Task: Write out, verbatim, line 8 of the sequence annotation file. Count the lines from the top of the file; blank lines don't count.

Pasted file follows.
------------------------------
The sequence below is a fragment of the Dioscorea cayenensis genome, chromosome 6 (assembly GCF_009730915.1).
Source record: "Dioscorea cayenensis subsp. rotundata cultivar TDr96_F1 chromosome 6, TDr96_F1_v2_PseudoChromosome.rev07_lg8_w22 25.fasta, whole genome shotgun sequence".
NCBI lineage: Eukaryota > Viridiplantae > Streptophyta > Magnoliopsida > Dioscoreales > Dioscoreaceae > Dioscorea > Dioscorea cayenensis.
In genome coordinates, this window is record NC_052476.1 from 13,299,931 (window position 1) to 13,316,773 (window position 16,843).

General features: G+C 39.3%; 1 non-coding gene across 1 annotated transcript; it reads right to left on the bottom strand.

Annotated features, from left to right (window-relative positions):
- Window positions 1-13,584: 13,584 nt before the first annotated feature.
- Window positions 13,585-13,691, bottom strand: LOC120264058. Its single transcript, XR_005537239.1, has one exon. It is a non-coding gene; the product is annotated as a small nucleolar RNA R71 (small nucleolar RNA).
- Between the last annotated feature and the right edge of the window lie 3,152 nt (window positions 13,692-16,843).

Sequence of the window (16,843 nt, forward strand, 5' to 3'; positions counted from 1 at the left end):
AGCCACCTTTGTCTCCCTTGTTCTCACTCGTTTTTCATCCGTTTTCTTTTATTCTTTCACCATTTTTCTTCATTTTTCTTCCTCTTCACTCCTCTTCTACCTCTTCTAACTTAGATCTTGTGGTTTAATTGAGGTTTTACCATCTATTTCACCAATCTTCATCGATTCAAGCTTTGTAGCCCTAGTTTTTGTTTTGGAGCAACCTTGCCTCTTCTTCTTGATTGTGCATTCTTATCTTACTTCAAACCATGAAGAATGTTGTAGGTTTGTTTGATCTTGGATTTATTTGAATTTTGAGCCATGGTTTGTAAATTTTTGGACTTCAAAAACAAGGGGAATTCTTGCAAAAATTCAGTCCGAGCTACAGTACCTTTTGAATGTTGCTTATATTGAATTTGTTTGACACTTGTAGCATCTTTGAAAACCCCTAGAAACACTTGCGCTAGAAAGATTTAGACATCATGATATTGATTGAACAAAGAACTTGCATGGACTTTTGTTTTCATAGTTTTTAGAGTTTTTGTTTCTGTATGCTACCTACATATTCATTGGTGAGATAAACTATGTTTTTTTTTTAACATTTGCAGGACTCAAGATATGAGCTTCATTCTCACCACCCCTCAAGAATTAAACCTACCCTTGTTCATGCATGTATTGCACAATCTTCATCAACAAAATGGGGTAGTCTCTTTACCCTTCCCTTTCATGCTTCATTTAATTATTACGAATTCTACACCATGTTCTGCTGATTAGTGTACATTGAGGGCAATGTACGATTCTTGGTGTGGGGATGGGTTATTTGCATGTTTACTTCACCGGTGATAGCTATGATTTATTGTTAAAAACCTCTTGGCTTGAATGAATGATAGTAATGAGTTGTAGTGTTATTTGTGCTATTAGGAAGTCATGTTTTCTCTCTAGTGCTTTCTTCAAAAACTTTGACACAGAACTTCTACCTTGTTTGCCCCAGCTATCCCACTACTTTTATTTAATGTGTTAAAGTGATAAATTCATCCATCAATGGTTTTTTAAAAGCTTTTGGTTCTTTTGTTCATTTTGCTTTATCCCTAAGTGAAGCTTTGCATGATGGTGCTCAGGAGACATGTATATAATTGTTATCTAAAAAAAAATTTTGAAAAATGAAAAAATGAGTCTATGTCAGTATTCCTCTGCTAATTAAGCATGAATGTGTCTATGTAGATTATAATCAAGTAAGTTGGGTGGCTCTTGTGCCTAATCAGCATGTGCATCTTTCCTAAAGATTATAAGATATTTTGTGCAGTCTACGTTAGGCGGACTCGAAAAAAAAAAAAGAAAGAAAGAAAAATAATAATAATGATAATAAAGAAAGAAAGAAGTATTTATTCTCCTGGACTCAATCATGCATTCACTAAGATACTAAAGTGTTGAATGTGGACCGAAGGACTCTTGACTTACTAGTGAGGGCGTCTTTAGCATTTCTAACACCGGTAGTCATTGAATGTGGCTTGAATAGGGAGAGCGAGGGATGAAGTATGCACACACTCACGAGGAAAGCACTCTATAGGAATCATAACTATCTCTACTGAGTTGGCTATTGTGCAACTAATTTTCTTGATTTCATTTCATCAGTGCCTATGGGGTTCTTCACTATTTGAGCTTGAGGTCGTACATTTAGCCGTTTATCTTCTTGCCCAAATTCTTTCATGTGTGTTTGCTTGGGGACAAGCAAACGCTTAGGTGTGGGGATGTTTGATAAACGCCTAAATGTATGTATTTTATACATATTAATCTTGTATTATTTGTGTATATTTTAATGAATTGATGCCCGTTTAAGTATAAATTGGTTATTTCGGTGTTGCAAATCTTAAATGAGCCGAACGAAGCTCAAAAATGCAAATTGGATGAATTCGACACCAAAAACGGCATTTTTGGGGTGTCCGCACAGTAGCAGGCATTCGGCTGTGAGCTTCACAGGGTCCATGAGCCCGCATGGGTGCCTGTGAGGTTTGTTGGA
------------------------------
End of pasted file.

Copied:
- Window positions 13,585-13,691, bottom strand: LOC120264058. Its single transcript, XR_005537239.1, has one exon. It is a non-coding gene; the product is annotated as a small nucleolar RNA R71 (small nucleolar RNA).